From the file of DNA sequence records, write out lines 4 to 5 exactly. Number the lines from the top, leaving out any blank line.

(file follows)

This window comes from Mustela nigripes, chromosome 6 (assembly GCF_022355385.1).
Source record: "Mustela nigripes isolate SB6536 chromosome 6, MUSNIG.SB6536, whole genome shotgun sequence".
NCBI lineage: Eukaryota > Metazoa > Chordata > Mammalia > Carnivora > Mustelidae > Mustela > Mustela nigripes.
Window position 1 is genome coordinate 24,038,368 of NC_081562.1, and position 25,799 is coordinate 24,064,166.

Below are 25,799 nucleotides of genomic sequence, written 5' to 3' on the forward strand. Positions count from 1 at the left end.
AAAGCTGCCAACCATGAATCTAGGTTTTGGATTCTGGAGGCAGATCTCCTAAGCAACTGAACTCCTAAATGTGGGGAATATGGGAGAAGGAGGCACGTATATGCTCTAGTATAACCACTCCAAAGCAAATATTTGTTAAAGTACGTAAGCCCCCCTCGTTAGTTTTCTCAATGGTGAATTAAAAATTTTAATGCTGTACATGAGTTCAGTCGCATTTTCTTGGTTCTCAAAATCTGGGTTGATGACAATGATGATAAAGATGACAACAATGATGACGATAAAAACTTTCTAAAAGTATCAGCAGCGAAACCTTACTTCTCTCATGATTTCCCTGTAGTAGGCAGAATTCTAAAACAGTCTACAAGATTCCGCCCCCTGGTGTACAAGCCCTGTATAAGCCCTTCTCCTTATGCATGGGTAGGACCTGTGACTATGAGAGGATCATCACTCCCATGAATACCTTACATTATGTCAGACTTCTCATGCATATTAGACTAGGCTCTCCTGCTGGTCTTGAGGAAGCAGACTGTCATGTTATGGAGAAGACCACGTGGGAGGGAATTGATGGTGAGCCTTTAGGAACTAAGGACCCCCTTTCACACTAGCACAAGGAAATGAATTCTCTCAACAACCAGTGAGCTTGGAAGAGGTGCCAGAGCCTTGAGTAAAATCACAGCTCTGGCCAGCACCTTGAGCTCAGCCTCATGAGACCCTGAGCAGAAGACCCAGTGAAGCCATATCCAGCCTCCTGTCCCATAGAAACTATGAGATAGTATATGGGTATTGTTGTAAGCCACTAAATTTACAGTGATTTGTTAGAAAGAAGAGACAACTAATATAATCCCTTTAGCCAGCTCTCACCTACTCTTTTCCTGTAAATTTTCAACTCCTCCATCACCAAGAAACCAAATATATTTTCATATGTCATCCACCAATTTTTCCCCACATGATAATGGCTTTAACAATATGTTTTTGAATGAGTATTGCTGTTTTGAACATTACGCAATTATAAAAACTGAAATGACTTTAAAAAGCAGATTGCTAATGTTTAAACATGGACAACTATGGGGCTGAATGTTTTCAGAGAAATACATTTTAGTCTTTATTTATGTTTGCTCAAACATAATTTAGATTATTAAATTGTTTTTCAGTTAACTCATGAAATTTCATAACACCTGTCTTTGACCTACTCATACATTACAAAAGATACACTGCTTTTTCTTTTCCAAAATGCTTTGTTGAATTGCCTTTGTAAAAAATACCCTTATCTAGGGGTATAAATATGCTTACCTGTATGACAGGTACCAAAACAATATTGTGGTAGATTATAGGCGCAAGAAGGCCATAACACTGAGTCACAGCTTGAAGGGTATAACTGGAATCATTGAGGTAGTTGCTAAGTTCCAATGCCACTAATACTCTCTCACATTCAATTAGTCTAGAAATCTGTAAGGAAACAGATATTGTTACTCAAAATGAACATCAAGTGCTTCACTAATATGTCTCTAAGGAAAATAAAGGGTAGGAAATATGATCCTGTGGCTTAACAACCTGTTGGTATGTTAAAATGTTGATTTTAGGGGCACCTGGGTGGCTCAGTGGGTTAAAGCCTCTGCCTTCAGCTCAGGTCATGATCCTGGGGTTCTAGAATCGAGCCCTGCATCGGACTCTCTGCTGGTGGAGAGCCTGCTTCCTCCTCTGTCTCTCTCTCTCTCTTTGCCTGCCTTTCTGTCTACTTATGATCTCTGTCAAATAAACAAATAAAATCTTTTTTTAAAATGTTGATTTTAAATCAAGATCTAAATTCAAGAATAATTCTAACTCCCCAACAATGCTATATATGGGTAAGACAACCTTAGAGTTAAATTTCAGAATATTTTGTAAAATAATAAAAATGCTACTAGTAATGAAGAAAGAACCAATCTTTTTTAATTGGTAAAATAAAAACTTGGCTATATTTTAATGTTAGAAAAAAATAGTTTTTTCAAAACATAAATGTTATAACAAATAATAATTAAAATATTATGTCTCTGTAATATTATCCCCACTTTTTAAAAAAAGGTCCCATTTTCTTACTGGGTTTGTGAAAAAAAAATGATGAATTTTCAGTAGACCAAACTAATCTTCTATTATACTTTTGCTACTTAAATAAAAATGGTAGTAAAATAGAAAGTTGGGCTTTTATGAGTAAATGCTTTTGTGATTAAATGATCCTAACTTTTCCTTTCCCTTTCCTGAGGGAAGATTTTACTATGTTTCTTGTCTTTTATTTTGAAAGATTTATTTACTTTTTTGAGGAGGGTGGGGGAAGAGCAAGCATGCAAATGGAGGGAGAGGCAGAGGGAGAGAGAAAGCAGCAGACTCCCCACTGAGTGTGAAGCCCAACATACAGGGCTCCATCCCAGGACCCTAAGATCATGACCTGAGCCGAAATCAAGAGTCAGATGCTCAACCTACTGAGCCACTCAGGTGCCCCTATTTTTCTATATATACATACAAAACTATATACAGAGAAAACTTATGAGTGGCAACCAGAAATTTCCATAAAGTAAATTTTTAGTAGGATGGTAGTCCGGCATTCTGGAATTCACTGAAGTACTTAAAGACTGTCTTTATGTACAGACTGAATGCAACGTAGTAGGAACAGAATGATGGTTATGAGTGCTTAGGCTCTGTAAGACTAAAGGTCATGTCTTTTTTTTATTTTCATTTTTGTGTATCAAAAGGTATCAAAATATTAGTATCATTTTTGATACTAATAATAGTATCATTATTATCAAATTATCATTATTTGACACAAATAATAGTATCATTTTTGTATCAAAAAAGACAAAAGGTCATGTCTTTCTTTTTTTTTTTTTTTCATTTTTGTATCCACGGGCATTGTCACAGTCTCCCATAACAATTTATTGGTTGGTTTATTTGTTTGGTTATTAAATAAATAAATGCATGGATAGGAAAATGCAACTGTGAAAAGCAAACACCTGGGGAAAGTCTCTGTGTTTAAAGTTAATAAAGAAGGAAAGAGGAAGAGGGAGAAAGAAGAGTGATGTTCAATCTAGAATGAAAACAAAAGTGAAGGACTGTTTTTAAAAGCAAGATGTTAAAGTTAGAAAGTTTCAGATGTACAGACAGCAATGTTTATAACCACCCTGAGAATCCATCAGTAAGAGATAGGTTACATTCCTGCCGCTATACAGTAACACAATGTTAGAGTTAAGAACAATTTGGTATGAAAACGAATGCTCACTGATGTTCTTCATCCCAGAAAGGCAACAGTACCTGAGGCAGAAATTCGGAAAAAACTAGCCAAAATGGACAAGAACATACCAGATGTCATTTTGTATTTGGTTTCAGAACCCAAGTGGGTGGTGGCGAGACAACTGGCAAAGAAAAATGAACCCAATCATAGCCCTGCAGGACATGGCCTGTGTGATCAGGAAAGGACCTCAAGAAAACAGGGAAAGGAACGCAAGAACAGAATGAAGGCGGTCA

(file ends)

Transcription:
Window position 1 is genome coordinate 24,038,368 of NC_081562.1, and position 25,799 is coordinate 24,064,166.

Below are 25,799 nucleotides of genomic sequence, written 5' to 3' on the forward strand. Positions count from 1 at the left end.